January 14, 2013 by K. L. Wightman
Scavenger hunts are fun for kids (and adults) of all ages, but writing scavenger hunt clues can be just as puzzling as solving them. Apply your imagination to these witty ideas when writing scavenger hunt clues and your treasure hunt will be a curious adventure!
Scavenger Hunt Clue Idea: Word Scrambles
Mix it up by writing scavenger hunt clues with letters! Here are some word-scrambling ideas:
- Scramble up the letters of the clue object or location. CANDLE turns into ADECNL
- Take out some letters with fill-in-the-blank. CANDLE turns into _ A _ D _ E .
- Hide the letters in Xs. CANDLE turns into XXCXXXAXXXNXDXXXLXXE .
Scavenger Hunt Clue Idea: Riddles
Writing scavenger hunt clues
That rhyme is the thing to do!
Describe the object or the place
And let your words show its face!
Weave in senses, its uses,
Or wordplay that confuses.
Many hints will help the fun
In solving the clue for everyone!
Scavenger Hunt Clue Idea: Photo Clues
Writing scavenger hunt clues doesn’t always mean writing. Get out your camera and take pictures of your clue locations! Here are some photo clue ideas to try:
- Zoom in on a specific feature of an object in the room. For example, zoom in on the 5 of a foyer clock or the spout of a kitchen teapot.
- Take a picture of a specific space of the clue location without a key object like a flowerpot or a side table. Caption the picture: “What is missing from this picture?”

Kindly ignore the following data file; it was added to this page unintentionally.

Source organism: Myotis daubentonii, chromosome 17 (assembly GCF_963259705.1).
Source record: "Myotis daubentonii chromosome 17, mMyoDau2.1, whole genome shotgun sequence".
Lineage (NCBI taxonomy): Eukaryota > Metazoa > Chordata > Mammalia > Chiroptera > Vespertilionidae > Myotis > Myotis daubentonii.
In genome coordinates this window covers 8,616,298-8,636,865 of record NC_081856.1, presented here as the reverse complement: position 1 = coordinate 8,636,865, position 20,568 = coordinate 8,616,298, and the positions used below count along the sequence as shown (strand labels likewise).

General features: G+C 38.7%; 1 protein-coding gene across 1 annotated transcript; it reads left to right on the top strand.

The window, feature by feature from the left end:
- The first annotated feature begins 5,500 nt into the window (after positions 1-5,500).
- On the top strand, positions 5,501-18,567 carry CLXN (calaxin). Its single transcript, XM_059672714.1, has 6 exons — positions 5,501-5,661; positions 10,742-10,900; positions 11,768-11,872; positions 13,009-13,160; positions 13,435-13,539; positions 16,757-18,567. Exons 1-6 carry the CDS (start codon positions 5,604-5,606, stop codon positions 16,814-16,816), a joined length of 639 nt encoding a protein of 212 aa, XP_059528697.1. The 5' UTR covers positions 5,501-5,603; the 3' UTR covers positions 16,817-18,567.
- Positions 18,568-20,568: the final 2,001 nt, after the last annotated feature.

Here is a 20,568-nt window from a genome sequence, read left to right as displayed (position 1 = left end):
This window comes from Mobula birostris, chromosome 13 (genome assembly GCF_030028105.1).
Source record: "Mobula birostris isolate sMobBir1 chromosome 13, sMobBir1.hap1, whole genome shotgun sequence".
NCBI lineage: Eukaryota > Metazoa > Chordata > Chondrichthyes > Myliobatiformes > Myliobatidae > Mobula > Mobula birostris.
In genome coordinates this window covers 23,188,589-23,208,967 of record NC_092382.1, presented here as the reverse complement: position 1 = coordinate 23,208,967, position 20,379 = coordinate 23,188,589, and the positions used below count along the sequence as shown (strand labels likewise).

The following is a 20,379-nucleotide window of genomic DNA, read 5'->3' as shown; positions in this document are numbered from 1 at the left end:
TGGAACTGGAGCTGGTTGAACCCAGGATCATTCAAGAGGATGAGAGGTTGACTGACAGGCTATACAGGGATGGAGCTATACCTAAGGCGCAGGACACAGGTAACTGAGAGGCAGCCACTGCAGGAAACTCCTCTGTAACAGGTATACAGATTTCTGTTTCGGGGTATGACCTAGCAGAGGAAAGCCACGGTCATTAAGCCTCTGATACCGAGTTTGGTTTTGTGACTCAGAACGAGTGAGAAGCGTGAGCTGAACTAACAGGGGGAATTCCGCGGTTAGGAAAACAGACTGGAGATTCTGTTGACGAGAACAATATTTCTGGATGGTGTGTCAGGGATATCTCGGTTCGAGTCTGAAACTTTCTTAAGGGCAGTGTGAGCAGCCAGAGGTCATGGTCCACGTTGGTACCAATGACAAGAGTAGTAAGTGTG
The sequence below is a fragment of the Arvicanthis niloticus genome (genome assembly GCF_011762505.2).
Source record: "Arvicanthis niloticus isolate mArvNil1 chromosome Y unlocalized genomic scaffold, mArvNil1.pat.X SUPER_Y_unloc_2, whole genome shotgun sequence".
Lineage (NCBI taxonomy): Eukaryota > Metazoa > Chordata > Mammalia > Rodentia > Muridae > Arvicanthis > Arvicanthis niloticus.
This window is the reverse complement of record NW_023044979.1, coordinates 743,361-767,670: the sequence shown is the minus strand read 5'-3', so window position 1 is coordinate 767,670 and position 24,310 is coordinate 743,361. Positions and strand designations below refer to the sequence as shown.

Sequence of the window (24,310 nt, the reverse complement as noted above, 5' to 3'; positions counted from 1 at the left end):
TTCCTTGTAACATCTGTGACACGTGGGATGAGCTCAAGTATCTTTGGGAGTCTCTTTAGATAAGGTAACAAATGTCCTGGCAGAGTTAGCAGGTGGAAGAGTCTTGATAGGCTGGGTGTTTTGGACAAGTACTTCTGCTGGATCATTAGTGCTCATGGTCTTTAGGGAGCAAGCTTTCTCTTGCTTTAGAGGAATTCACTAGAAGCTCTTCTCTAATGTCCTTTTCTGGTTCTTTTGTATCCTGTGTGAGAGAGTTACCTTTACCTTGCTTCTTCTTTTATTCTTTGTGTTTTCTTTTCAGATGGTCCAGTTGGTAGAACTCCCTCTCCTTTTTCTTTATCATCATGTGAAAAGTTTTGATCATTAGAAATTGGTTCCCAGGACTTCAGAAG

- Cut up the photo clue of the entire object into puzzle pieces.
Scavenger Hunt Clue Idea: Picture Equations
Drawing can be just as effective as writing scavenger hunt clues. Have the clue object or location in mind before you begin to draw, snip photos, or print clipart. Here are some examples of picture equations:
- potato + chip = potato chips
- steak + knives = steak knives
- dog + park = dog park
Scavenger Hunt Clue Idea: Trivia Facts
Add some difficulty for older players by writing scavenger hunt clues as trivia facts. Remember that players aren’t meant to look up the trivia fact, so write the scavenger hunt clue so that the players can solve the clue with their knowledge of the scavenger hunt grounds and of the clue object or location. For example, if the house has a portrait of Elvis, the clue can read like this: “Don’t Be Cruel and step on my Blue Suede Shoes.”
Keep in mind when writing scavenger hunt clues the age level of the players. Make sure the players understand the location perimeters of the scavenger hunt and what rooms or places within that location are off-limits. And most importantly, have fun!
What are your tips to writing scavenger hunt clues? Share them below!